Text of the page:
Reinking first seeks discovery regarding APSC's treatment and classification of other similarly situated "leased" employees. Interrogatory Nos. 7-10 seek information regarding the number, identity, and claim status of all "leased" employees who provided services to APSC between 1990 and 2004. Interrogatory Nos. 11-12 seek information pertaining to the various contracting companies who provided "leased" employees to APSC. RFP No. 1 seeks copies of every invoice provided to APSC by contracting companies who provided leased employees, while RFP Nos. 2-3 seek documents pertaining to the impact and cost of including "leased" employees in the Plan or Separation Plan. RFP No. 8 seeks information relating to claims of "leased" employees asserting "common law" employee status. Reinking believes that information about other claim denials or improper classifications "may provide significant circumstantial evidence as to the financial liability problem."*fn30 APSC counters that these requests are unduly burdensome, and that it would be "virtually impossible" to determine whether particular employees qualified as "leased."
Courts generally permit discovery of statistical data pertaining to a plaintiff's own claim, but are loathe to permit discovery of records pertaining to other employees' claims. For example, the court in Hogan-Cross v. Metropolitan Life Insurance Company concluded that a plaintiff may pursue "evidence of rates of claim denials and benefit terminations" so long as it was "reasonably calculated to lead to the discovery of admissible evidence."*fn31 Similarly, in Bronner v. Unum Life Insurance Company of America, the court permitted an ERISA plaintiff to pursue discovery to the extent he sought materials relating to defendant's policies, procedures, and statistics, but denied plaintiff's motion to compel to the extent his requests sought case-specific records of claims pertaining to other individuals.*fn32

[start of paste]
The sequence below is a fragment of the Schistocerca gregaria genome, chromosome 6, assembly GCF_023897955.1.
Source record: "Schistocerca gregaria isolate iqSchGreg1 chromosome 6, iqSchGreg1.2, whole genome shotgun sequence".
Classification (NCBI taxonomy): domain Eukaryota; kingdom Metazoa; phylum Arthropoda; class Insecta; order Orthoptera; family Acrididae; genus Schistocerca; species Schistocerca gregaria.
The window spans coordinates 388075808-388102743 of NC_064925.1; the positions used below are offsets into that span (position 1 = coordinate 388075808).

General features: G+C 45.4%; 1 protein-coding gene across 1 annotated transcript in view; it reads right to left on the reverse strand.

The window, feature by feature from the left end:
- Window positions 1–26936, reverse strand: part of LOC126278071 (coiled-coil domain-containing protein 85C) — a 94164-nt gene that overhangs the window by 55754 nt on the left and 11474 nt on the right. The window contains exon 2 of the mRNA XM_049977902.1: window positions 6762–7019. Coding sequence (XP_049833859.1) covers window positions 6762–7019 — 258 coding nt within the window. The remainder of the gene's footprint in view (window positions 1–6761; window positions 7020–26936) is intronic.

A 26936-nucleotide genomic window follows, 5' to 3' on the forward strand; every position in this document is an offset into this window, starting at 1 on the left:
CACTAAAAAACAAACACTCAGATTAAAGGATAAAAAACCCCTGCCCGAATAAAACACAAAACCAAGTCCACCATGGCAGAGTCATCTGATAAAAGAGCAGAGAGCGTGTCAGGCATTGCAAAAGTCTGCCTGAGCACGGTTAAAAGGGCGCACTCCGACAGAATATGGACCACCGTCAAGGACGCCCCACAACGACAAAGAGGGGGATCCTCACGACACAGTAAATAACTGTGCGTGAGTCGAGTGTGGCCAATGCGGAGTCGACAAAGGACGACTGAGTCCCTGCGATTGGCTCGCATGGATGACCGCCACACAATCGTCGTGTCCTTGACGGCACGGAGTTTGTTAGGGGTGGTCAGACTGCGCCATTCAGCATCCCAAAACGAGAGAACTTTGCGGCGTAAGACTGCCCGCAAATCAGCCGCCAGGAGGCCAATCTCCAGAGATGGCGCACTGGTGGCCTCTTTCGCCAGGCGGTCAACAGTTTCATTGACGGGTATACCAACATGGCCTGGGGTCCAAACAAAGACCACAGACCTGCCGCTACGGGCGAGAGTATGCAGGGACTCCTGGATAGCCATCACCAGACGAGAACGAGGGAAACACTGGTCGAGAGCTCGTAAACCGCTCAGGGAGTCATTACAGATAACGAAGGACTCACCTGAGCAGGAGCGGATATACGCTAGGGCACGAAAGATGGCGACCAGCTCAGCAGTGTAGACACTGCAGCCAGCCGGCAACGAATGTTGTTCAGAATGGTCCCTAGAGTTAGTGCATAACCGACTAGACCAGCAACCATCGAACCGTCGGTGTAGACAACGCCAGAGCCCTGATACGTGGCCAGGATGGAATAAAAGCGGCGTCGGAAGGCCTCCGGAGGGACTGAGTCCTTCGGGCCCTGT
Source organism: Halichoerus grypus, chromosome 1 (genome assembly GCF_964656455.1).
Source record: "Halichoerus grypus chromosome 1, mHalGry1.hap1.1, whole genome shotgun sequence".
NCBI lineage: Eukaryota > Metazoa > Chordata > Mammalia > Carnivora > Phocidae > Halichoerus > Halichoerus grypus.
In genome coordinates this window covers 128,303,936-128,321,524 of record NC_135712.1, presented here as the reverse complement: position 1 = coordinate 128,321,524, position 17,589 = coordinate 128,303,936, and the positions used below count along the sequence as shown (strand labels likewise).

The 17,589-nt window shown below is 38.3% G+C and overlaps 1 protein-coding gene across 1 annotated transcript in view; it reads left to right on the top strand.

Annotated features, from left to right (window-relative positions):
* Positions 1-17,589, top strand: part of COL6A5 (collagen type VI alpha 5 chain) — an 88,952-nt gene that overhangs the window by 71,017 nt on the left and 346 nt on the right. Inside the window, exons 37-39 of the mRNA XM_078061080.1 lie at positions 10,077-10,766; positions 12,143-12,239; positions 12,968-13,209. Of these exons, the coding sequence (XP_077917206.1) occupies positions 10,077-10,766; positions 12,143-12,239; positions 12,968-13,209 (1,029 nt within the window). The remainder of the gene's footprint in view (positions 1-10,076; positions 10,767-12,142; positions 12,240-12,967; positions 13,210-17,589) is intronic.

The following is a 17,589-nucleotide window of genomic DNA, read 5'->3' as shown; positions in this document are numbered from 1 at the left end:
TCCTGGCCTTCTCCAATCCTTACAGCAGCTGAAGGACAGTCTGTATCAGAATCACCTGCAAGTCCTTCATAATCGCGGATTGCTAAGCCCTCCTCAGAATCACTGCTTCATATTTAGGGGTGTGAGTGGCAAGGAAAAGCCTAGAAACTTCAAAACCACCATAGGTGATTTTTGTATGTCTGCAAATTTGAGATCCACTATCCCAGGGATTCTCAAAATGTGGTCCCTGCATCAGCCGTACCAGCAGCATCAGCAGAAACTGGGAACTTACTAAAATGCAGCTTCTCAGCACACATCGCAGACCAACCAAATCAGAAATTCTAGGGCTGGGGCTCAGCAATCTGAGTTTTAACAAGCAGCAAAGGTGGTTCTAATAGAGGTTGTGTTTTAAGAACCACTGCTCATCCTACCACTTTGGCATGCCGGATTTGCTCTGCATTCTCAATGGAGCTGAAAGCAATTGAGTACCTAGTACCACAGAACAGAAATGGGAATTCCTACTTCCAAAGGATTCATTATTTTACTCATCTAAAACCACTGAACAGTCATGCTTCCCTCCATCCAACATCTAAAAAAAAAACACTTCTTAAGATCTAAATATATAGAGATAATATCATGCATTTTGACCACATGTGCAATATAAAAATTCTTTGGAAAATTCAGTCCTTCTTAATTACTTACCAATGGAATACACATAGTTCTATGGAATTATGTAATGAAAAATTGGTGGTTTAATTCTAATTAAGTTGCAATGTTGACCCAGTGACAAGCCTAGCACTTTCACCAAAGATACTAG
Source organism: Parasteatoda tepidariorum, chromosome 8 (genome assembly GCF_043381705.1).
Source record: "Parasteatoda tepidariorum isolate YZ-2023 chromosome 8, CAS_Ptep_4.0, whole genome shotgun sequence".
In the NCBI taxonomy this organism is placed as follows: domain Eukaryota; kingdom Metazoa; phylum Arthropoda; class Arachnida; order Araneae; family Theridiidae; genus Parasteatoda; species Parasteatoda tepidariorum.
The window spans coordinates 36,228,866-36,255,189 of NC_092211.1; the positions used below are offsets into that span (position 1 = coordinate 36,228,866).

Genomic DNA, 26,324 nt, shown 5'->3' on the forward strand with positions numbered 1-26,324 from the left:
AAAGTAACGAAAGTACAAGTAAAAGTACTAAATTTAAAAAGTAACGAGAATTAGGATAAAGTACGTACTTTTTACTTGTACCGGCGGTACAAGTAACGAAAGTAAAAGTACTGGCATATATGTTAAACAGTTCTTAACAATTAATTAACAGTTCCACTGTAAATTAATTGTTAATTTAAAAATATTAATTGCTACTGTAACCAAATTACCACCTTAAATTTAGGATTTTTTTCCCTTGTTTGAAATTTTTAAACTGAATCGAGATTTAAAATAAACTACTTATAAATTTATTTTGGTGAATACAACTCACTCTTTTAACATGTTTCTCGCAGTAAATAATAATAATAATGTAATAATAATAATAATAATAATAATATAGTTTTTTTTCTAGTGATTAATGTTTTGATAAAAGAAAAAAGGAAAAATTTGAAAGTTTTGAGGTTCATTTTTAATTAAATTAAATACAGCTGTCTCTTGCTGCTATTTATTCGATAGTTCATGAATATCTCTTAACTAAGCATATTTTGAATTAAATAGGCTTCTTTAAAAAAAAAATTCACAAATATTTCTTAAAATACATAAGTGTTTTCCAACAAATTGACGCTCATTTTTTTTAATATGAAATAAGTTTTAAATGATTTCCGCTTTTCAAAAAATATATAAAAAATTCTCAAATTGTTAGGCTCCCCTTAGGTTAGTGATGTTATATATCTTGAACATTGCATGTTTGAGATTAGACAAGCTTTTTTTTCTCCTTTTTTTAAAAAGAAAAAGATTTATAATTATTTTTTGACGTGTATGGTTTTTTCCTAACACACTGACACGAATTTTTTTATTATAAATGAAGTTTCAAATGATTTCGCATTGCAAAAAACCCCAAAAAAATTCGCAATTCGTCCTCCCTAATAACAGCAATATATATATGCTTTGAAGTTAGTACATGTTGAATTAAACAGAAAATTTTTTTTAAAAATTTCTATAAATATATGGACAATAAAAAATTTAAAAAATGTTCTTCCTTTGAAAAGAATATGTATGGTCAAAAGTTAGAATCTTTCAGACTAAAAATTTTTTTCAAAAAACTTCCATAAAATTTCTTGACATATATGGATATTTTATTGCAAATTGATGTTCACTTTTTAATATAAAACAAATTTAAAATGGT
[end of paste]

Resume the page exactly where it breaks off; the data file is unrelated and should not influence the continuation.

Reinking's requests in this category are not limited to statistics, but seek a broad range of documents pertaining to other similarly situated employees. Importantly, however, APSC characterizes its alleged conflict as follows: whether "Alyeska stands to benefit from denying Reinking's claims because many other 'leased' or 'contract' employees have similar benefit rights." Therefore, it appears that information pertaining to the benefits claims of other similarly situated "leased" employees bears directly on the conflict alleged - that APSC had a financial incentive to deny Reinking's claim. Such discovery is commonly permitted.*fn33 APSC has argued extensively about the "excessive burden" on APSC to review 14 years worth of employment records in an attempt to discover files that may only be of limited value to Reinking.
The court believes that such an undertaking could very well lead to relevant circumstantial evidence of a conflict of interest, but also finds that requiring a response to all of the requests would be excessively burdensome. APSC need not respond to Interrogatory Nos. 7 and 8, which would require a very detailed review of a great deal of information (to extract individual names of people who took specific actions, and then to update the address for each such person who took one of the specific actions). APSC need not respond to RFP No. 8, which would also involve a great deal of effort to isolate individual cases or proceedings. However, APSC must answer Interrogatory Nos. 9 and 10, and it must respond to RFP Nos. 2 and 3. By way of further explanation for the decision, It may be added that the court believes the gross data obtained from responses to Interrogatory Nos. 9 and 10 and RFP 2 and 3 will adequately inform judgment about the potential exposure associated with the developing law of "leased" employees. Finally, APSC need not respond to Interrogatory No. 12 or RFP No. 1, which seek information relating to the contractors engaged in leasing employees to APSC. Who provided the leased employees does not appear to be sufficiently relevant to warrant inquiry.
B. Requests for Admission Regarding Reinking's Status as a "Leased" Employee (RFA Nos. 9-14)